This week’s artwork is by Kyle Hemmings.
Tired of Jewels
by Justin Willoughby
He was tired of her holding his hand while he drove. So he bound bracelets on her wrists. He was tired of her foot on the dashboard blocking his view. So he tied anklets around her feet. He was tired of her asking if they were lost. So he shoved a tongue ring in her mouth. He was tired of hearing her muffled voice in his ears. So he wrapped a locket around her neck. He dug a bed for her and tossed Jewels in with a dirt blanket. He was not tired anymore. So he left her to sleep.
by Brittanie Drinosky
John’s hands were huge and hard. They were used to fight, to crush, and to feed his dog, Penny, who was almost as mean and ugly as him. She howled all night, that dog, and Tim’s mama would open her window and yell curses and make threats. When John found Penny with a screwdriver through her eyeball, he didn’t make no threats. He howled all night.
by Richard Jennis
I miss the taste of you in the early morning. I miss dangling from the rooftops like turtles flipped over on railroads, staring unsuspectingly at tropical skies. I miss watching the passersby pass by. And the fluteman whistling tunes with notes that curled into the air forming tunnels so black. I miss the way the dandelions lingered years after we breathed them into multiplicity. Coming home is like the moon landing. I plant my flag but all this was never mine. I know my memory will soon be bleached white by lurid winds that don’t understand the meaning of nostalgia.
In The Beginning
by J.G. McClure
In The Beginning the warrior and the dragon are fighting. Rip off one dragonhead and another dragon buds from it. Same goes for warrior heads. Soon the world is one roiling sea of tearing and birth. The gods, horrified, shatter it with lightning—a new world sprouts from each rocky chunk. They argue ethics, and in their rage start blasting one another; more and more gods bloom. Weeping and laughter fill the abyss. The universe grows and breaks and grows and breaks and all is born: love, cigarettes, the post office. The melon we’re eating. The seeds we spit out.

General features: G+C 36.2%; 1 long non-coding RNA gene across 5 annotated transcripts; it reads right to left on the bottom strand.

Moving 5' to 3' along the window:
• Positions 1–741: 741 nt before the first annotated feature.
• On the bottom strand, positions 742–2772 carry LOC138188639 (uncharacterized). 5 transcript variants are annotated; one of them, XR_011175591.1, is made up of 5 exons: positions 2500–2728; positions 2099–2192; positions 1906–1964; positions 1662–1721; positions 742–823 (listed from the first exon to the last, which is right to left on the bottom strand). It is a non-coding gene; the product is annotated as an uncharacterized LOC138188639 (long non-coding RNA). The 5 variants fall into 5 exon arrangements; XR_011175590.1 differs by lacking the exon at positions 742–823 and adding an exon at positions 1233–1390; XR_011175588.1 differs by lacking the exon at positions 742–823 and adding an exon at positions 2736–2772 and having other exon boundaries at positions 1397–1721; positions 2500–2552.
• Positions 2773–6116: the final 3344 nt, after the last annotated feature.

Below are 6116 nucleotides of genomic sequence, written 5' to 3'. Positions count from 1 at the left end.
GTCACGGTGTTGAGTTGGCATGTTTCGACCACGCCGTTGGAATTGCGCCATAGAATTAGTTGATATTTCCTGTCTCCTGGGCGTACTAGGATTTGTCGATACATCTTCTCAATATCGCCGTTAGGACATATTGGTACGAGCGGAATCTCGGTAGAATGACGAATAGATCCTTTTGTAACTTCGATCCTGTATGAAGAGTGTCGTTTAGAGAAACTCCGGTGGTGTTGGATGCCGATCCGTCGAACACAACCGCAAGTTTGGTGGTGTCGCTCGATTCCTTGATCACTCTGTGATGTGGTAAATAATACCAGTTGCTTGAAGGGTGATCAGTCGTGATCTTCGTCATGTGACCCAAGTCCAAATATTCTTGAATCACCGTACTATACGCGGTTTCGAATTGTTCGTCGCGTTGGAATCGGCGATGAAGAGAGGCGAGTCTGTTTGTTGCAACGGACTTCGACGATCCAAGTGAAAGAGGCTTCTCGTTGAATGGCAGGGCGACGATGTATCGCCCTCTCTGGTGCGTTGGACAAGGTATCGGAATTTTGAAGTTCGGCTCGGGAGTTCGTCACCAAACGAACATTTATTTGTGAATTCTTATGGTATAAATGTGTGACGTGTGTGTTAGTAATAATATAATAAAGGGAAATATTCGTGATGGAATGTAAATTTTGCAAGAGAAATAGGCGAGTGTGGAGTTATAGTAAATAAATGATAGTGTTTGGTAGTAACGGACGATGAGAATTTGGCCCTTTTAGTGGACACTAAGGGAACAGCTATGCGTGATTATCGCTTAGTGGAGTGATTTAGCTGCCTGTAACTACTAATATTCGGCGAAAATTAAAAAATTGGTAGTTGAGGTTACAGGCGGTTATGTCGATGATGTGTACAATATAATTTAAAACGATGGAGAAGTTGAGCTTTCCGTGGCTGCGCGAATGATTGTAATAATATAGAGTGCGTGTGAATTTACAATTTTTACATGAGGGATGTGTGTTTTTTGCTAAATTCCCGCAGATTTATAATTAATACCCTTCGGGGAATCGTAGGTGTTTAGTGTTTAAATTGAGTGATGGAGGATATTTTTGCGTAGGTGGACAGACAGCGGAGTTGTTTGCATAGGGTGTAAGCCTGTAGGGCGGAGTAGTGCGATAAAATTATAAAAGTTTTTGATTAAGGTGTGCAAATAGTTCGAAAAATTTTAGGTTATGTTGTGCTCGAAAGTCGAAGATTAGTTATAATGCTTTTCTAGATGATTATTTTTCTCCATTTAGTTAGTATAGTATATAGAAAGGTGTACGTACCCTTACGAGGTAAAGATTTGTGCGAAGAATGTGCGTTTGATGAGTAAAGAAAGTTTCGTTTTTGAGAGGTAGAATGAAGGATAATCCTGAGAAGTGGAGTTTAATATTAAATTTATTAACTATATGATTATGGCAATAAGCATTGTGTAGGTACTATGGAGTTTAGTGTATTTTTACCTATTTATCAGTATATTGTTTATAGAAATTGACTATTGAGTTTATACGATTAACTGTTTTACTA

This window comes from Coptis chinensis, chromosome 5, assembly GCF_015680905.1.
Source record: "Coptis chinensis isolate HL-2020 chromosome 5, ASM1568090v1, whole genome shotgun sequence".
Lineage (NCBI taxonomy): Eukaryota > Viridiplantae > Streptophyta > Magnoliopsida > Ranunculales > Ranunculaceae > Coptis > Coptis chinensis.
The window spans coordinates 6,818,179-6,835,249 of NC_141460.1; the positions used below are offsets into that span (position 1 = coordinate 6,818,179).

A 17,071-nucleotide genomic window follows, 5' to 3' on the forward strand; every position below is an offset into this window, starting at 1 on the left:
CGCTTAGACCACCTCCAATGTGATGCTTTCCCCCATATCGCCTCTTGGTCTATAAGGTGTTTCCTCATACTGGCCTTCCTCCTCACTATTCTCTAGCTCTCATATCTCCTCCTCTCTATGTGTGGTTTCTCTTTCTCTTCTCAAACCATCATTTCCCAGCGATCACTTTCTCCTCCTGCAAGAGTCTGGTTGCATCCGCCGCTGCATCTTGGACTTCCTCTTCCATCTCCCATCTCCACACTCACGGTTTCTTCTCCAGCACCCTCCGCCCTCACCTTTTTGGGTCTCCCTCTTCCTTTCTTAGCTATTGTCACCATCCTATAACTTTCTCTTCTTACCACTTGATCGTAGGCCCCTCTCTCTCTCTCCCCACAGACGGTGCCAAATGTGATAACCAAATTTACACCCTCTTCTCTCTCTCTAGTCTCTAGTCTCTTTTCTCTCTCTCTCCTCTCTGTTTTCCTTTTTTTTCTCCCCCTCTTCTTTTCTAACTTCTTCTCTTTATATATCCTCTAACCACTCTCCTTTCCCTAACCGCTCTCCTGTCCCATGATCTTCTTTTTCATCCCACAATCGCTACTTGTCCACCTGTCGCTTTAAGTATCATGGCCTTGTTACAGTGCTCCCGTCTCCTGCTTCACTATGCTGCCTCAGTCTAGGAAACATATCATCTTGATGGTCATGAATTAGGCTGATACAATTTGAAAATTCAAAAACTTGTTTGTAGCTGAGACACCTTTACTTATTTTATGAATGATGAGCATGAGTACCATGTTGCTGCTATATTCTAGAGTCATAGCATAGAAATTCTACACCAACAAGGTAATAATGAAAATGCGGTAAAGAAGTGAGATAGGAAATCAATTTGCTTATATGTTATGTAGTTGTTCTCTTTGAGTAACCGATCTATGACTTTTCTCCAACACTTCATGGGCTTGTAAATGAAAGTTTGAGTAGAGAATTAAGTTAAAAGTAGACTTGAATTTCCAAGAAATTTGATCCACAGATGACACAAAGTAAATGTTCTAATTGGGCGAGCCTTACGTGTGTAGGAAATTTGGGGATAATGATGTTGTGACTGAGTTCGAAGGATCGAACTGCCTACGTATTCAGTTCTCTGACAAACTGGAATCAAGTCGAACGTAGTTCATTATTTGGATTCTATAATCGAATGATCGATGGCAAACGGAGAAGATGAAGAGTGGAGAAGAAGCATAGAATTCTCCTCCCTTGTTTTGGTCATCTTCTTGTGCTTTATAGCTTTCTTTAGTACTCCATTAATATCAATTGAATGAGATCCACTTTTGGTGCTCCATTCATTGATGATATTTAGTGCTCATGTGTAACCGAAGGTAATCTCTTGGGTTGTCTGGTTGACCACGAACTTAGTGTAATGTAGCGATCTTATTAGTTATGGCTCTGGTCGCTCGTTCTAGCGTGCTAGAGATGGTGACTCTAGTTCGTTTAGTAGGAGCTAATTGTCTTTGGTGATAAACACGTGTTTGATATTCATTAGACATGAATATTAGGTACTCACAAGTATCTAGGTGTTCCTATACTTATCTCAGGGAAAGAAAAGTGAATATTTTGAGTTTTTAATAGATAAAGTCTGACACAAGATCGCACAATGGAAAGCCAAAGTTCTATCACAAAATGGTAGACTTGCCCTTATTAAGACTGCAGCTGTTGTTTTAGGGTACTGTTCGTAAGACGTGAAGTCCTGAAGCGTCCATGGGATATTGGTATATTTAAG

by Heather Valenti
Living in a hole dug sixty feet in the ground, within an endless cavern, gets to you. Not in the, oh well, isn’t that interesting, sort of way… more, nails uselessly clawing stone, you’re going to die and you know it sort of way. “My husband will come for me, you know,” Ethel whispered. He imagined her hands digging into her head, her graying hair being tugged mercilessly, as she said this. Her chains clanked as she readjusted herself. He tried to make his voice sound confident. Reassuring. “I know.” Chains rattled. Numbering the lies they told each other.
by David Galef
At a one-woman show in a downtown gallery, I saw a dozen sculptures of women with Buddha bellies, arms big as thighs, thighs thick as waists. Intrigued, I tracked down the sculptor to see what she looked like. She was completely ordinary, regulation size, and seemed expectant yet annoyed at my curiosity about her. “I know your type,” she said as she shut the door against me. “Get a life!” I stood there for a moment, unsure of what to do. Back at the gallery, I bought her entire catalogue.
by Ashlie Allen
I took a walk around the reservation to get in touch with my land. It had been two years since my feet touched the earth. On my way down the road, I saw an old friend and said hello. He told me he’d been dead a week now. When I asked where he was buried he answered he wasn’t.
The Man and the Strangler
by Matthew Konkel
His throat was dry so he hired a strangler to choke him.
Before the man died the strangler asked: you are surrounded by water, why did you not have a drink?
There is too much, said the man, I couldn’t possibly drink it all.
Having pity, the strangler helped the man dispose of the water until only a tiny swallow remained. Now you can take a drink, said the strangler. The man did so and his throat was no longer dry.
Then the strangler choked the man dead. Because that’s what the strangler was paid to do.